Why Contruction?

Why a career in construction?

Construction is an industry that will always need skilled workers. Studies show that the construction worker job market will see significant growth as baby boomers retire in the years to come.

With many current workers entering retirement, people at all stages of their careers are looking to transition to higher-paying, more secure careers and will be the ones to benefit from an array of jobs in the construction field.

If you want something that will make you successful on your first day and well into the future, consider a career in construction.

Apprenticeship and the union advantage

Becoming a skilled journeyworker in a union is a career choice for a lifetime.

The skills required for most trades are developed through apprenticeships, which combine 3-5 years of classroom instruction and paid on-the-job training under the tutelage of an experienced journey-level craftsperson. Upon successful completion of the apprenticeship, participants receive the industry-accepted credential as a journey level worker.

Each union has its own apprenticeship program. Most set standards that exceed requirements under the Massachusetts Department of Labor and Workforce Development’s Division of Apprenticeship Standards, providing top-notch training content and wage progression. Many union apprenticeship programs also offer college credit for their apprenticeship training and will fund some post-apprenticeship college courses, empowering union members to receive an associate or higher degree from an affiliated institute of higher education. And unlike a college education, apprentices earn while they learn, making apprenticeships affordable for all.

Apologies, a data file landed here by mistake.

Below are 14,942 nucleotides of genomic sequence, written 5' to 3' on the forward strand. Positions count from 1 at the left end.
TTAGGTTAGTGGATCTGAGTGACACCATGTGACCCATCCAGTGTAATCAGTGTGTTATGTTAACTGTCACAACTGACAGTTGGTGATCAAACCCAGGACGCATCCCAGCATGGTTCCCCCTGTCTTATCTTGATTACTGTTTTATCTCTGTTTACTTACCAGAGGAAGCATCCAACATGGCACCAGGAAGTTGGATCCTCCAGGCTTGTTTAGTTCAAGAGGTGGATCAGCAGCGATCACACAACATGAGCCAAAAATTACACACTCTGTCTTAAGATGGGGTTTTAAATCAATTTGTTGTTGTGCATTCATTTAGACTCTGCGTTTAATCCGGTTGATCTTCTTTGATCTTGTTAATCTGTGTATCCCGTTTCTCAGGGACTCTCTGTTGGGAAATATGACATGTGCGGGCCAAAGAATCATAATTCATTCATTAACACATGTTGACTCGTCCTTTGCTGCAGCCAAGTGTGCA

Wages in union construction are above national averages in other fields, and offer benefits such as quality health insurance and robust retirement pension plans, which provide security for union members and their families.

For more information about building trade apprenticeship opportunities in Massachusetts, including a directory of union building trades apprentice programs, click here.